It is in good condition, I removed it's original packaging myself, unfortunately no useful information was on it.

There is no way to "recognize" it from an on-line pic, and the analysis required to determine what it actually is would cost more than just buying the right stuff... I'm glad that you won't use it unless you get proof of its acceptability.

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>One year later<

I corresponded some months ago with a French supplier, and found where you can still buy the same tape, albeit not at 3" (75mm) wide: UD E glass cloth 600 g/m²

Last week I laid up two test pieces to do a relative test between the plans spar tape from ACS, and this 'alternative spar tape'. Photos below.

They are basically identical samples, 3 plies of the plans tape 12" long, and an equivalent weight of alternative tape, which ended up as about 5.5 plies (the half cut full-length, half width).

They were laid up side-by-side (with dams, 3" apart) with the same batch of epoxy. You will see some waviness on the bottom, from the plastic ripples underneath. Both samples have similar ripples.

I cured for 3 days, the last day or so in my hot box to ensure they were thoroughly cured.

tape_test2.thumb.jpg.5813bec45a48870a075cb3243e96a588.jpgtape_test1.thumb.jpg.f49665cf9dd40a601d0bd2c5af1e2054.jpg

The samples are the same size and thickness, to within a small fraction of a millimetre. The alternative sample came out 16% heavier, probably largely a result of retaining the cross-threads (not removable) while the plans sample cross threads were removed per plans.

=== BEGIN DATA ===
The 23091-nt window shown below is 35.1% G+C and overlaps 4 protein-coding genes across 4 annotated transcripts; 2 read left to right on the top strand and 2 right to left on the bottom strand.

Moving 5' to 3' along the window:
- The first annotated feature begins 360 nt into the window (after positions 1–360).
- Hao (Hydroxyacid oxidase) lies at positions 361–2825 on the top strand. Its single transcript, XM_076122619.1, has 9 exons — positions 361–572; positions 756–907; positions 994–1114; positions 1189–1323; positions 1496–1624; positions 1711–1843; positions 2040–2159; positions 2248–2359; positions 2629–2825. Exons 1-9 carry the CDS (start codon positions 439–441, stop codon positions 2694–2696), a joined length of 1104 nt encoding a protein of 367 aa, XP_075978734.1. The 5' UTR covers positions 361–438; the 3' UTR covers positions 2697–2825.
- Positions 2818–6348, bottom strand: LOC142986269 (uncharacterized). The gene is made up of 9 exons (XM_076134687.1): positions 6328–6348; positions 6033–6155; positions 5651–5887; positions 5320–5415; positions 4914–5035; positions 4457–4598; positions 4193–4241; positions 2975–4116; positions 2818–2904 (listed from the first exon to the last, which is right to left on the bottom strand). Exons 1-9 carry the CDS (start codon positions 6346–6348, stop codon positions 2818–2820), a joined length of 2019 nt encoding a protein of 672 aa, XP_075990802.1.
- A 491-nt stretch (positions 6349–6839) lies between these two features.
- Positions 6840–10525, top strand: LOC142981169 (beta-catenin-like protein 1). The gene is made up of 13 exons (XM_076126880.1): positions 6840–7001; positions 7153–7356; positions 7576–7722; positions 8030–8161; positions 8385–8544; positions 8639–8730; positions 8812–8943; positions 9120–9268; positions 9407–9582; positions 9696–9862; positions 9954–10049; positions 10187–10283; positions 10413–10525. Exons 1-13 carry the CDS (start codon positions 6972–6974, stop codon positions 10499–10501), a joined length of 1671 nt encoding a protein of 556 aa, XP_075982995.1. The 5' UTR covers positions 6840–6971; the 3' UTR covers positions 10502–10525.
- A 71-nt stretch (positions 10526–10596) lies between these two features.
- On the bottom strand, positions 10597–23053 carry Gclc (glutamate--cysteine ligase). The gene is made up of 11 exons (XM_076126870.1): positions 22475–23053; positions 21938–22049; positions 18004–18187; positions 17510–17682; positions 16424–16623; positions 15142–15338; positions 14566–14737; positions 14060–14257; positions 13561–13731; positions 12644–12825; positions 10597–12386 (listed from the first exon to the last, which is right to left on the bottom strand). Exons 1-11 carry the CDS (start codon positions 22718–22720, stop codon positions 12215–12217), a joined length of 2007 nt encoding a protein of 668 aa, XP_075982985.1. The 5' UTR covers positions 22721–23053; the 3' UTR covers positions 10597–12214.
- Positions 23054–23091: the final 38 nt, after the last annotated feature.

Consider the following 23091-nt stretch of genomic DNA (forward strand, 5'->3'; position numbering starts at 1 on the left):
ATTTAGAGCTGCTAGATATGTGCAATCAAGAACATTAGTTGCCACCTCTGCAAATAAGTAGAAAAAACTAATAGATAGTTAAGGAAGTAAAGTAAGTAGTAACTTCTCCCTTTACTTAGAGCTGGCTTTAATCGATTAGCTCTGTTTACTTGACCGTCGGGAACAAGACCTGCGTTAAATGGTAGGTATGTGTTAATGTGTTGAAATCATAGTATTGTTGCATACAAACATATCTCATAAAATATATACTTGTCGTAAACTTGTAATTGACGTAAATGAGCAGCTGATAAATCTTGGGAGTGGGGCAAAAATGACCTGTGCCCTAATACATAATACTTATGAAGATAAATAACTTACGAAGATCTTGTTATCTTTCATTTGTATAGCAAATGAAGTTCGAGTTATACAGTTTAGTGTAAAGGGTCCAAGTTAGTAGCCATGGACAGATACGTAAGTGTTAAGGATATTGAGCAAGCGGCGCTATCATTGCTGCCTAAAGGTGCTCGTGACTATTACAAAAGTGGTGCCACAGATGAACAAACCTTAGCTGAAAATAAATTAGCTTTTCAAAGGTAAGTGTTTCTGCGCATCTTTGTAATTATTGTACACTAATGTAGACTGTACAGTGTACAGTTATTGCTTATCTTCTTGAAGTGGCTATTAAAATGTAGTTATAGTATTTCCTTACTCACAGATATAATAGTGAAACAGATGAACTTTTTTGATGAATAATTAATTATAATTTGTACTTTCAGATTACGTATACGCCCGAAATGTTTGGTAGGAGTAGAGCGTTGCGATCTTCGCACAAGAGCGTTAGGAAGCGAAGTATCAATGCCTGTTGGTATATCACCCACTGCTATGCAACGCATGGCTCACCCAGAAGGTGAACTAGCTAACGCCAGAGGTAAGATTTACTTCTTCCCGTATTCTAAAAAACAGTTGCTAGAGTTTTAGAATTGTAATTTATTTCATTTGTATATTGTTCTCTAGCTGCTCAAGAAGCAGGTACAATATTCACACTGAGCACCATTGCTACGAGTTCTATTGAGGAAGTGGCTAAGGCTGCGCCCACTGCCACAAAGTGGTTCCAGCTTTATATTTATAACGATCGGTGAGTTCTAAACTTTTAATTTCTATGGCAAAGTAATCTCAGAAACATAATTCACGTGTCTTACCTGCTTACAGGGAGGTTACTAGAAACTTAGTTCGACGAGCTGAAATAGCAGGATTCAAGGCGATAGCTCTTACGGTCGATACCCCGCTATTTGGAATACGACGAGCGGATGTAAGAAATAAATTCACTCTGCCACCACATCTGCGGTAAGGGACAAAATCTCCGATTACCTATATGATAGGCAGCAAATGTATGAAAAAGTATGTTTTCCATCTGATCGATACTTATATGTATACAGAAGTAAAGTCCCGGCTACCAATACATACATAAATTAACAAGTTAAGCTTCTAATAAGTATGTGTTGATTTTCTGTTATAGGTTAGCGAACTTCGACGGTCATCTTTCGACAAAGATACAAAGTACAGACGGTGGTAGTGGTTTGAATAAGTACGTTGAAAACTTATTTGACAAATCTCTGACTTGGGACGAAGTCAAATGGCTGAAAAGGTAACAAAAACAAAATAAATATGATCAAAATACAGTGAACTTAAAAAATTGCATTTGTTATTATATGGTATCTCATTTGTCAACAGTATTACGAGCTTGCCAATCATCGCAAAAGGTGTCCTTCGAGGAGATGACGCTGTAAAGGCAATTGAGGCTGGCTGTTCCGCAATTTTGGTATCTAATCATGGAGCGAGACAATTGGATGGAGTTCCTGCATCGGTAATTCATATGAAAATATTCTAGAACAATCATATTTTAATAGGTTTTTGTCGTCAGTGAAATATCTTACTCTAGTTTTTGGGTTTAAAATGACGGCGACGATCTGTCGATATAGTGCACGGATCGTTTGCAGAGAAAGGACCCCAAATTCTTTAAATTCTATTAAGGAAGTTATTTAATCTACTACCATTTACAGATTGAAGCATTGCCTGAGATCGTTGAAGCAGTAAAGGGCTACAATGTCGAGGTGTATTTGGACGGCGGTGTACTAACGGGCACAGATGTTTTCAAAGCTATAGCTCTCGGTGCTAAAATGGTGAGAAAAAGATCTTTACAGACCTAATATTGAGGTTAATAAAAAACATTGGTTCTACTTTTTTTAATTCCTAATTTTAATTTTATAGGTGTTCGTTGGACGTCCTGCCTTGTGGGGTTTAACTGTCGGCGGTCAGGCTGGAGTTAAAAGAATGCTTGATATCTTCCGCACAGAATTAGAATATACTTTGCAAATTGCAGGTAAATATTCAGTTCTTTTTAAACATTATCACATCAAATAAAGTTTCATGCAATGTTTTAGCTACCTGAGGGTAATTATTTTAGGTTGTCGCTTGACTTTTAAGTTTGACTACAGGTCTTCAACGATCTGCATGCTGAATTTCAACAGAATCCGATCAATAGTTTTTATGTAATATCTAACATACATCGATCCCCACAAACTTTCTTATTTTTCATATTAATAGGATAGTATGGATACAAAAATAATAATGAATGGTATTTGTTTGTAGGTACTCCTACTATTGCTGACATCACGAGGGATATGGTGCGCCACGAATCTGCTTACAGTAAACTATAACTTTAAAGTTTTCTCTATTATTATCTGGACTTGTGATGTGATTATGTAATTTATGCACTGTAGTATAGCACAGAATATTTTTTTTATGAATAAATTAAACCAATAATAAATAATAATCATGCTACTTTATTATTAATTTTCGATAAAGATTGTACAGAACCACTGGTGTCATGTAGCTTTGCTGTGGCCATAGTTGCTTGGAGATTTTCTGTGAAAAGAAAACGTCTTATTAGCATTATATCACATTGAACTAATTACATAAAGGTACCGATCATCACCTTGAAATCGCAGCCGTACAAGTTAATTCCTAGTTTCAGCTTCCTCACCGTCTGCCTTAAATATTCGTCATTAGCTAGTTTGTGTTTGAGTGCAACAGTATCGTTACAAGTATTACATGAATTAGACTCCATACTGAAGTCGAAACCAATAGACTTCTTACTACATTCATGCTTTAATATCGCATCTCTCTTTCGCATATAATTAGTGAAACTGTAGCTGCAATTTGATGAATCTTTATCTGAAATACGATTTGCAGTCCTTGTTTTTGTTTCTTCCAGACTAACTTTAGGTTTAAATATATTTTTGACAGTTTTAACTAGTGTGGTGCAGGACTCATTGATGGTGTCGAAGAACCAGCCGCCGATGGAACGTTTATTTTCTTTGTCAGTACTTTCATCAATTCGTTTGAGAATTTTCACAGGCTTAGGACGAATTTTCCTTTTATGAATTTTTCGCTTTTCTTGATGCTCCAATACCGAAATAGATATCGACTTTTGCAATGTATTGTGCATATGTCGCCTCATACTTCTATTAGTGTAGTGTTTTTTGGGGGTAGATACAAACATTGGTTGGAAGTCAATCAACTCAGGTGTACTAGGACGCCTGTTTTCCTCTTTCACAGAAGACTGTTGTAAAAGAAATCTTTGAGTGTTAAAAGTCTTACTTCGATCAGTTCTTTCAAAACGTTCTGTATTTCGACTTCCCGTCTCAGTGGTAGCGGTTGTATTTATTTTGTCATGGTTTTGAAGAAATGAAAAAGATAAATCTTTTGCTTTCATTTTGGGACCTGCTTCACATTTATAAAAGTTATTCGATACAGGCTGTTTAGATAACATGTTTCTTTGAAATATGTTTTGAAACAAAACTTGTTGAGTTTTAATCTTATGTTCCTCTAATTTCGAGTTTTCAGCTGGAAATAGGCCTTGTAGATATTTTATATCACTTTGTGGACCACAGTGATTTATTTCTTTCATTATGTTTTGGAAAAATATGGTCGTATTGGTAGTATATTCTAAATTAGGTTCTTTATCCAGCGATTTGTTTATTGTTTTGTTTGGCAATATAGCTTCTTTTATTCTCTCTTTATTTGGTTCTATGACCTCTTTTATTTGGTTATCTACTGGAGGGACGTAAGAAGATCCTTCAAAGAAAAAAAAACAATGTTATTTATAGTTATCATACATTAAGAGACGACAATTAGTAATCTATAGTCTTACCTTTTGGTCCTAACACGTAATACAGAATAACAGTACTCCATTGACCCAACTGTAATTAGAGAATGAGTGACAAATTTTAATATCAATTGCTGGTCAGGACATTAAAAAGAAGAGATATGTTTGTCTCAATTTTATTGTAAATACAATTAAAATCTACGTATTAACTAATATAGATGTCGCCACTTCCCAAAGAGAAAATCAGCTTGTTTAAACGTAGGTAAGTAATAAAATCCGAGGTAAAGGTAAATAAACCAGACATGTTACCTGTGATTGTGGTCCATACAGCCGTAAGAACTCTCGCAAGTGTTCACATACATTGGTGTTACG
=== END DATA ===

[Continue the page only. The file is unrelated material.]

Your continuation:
Then I tried a stress test to see if there was any difference between the two. I clamped 50mm of one end to the bench, then clamped a bucket with various weights to the other end. I didn't measure the weights, only the deflection of each with the same weights applied for a relative comparison.

The alternative sample deflected an average of 51% as much as the plans sample! This really surprised me. HALF the deflection?!

I bent both samples about 120deg (using clamps, too much force required to do by hand and / or didn't want to be that close in case one failed!), neither had any problem with that as far as I can tell (no cracking noises either) except that they did twist a bit, thus the longitudinal cracks in the plans sample.

 

Any ideas on other tests I could do with basic workshop equipment?

Any ideas why the alternative sample was so much stiffer? I'm thinking maybe the fibre density was higher as the many smaller bundles are held together tightly by the cross-threads.

 

Anyway, interesting results so far.

 

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Yes, very interesting but I am surprised that the same weight of tape in both samples used 16% more epoxy in the Frence tapes.  Cross threads in the French tapes might be making more voids that fill with epoxy.  Cutting the weight of French tapes by 16% results in 4.62 layers.  I'd be interested to see if 4.5 to 5 layers of the French tape gives a similar weight and stiffness as the old tapes.  (picture irrelevant but I couldn't remove it.)

Canardtest.jpg